The Role Of Vengeance In Shakespeare's Hamlet

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Hamlet, being a loyal son, has been prolonging his vengeance in order to properly take action against Claudius. After the play, Hamlet had the opportunity to kill Claudius, but Hamlet saw that he was praying to God for forgiveness for murdering his brother. He pondered whether to act or not, realized that killing Claudius at that instant would surely send him to heaven. Hamlet does not want him to be saved, but to suffer in hell doubtlessly how his father is suffering and having to endure a brutal punishment since he had no chance to confess his sins and be purified. He decided to delay his duty for a better time until he encounters Claudius behaving in a sinful way, either drunk in his sleep, angry, or in his incestuous bed. Therefore, …show more content…
Although Hamlet excessively grieved over his father’s death, provoking him to think about suicide; he never acted upon killing himself. Hamlet believed that committing suicide was completely wrong and it was extremely sinful. “Oh, that this too, too sullied flesh would melt, thaw, and resolve itself into a dew, or that the Everlasting had not fixed his canon ‘gainst self-slaughter” (Ham. 1.2), Hamlet wishes his body would destroy itself and no longer suffer from the agony caused by his mother and his father’s death, but he knows that God is against such an immoral act. If only God did not prohibit suicide and declare it an immoral sin, he would take his life. He does not want to send his soul to hell rather than the soul of Claudius. Hamlet also is aware that committing suicide is not the best choice nor it will solve anything. He contemplates if suicide is the right choice but realizes that nobody chooses a life full of agony and betrayal; he questions and fears what would happen after death but without a doubt knows his soul would be condemned to …show more content…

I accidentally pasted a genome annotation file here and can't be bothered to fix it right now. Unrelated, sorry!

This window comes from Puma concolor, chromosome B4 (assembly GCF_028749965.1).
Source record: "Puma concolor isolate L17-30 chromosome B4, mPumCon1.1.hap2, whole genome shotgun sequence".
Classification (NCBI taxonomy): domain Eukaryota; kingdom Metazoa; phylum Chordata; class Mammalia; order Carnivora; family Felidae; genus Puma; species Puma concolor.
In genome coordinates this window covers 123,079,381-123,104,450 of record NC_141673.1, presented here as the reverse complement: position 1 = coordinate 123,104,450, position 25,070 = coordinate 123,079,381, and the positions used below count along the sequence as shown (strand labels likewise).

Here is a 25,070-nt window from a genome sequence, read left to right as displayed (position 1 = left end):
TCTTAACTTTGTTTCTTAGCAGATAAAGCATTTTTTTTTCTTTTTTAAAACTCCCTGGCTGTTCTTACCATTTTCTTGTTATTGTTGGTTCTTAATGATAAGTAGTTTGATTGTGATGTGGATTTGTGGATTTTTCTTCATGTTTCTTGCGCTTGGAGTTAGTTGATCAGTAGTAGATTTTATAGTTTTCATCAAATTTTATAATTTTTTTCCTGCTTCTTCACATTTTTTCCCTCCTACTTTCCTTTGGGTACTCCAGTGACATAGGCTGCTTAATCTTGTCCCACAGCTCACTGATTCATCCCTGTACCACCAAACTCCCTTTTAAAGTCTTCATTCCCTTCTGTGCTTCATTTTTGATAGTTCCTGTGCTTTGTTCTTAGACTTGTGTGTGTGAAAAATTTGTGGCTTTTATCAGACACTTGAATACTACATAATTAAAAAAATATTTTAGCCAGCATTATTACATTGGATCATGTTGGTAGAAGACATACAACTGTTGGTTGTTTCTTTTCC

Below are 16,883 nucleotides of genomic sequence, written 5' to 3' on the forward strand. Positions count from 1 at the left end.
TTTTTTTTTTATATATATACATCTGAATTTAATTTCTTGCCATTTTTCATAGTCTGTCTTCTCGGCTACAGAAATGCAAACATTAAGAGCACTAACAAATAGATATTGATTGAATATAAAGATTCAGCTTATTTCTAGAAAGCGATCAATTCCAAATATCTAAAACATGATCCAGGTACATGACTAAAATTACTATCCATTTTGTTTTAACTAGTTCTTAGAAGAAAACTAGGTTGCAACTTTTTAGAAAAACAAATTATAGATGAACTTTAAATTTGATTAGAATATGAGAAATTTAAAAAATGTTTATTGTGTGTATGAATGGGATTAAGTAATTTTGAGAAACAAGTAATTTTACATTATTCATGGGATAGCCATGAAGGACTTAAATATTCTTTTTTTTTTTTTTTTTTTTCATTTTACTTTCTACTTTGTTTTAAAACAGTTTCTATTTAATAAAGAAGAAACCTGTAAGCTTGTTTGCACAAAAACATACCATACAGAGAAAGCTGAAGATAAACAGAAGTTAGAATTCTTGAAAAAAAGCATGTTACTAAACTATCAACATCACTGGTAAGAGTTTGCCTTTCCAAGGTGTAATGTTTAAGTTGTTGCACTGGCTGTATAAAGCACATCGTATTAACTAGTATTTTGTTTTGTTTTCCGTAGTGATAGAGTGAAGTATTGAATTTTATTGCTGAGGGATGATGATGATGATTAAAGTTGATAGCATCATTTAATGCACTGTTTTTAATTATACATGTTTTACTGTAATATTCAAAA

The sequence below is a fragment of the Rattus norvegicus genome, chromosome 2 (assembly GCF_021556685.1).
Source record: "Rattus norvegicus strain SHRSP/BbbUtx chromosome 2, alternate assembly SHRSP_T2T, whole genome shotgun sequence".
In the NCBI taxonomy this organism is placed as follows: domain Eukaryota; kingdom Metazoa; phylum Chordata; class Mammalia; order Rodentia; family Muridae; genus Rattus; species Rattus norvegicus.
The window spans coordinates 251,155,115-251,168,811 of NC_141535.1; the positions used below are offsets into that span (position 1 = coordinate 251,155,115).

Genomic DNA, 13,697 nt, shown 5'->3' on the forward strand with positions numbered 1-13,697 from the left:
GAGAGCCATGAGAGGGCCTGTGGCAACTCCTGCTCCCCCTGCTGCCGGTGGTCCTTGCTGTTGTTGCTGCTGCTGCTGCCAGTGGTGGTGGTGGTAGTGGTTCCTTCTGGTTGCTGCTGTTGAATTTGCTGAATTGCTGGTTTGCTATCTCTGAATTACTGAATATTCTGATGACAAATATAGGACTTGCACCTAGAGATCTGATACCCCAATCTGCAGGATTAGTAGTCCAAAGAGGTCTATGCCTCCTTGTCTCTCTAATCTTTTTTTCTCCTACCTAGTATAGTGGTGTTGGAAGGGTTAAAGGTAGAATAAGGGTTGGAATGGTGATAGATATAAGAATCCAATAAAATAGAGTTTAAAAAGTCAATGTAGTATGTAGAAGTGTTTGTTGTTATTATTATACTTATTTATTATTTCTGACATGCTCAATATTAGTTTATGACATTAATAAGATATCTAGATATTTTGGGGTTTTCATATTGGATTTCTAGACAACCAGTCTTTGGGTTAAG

After Hamlet was told by his father’s ghost that he was murdered by his uncle Claudius, he speaks to Horatio about his plans and thoughts. He tells his loyal friend, Horatio, that he vowed to his father that he would avenge his death. Hamlet also warns him that he will pretend to be mad, “How strange or odd some’er I bear myself, As I perchance hereafter shall think meet to put an antic disposition on” (Ham. 1.5). He makes Horatio swear not to divulge his secret to anyone. Hamlet doesn’t want anyone to suspect of him and grab much attention towards him while he investigates more about his father’s death. He is also acting as a madman so he can unmask Claudius and reveal the truth to everyone, as well as properly avenging his father’s murder. His feigned madness has allowed Hamlet to keep Claudius and Gertrude distracted with his insanity and making them worry over his behavior and state of mind. Hamlet has absolutely mastered to deceive everyone he has encountered even though he has given plenty of hints that he is acting. Although, in reality Hamlet knows what is going on and sees how corrupted many of the people who claim to want to help him truly are. Regarding this, with the help of Hamlet’s strategic thinking

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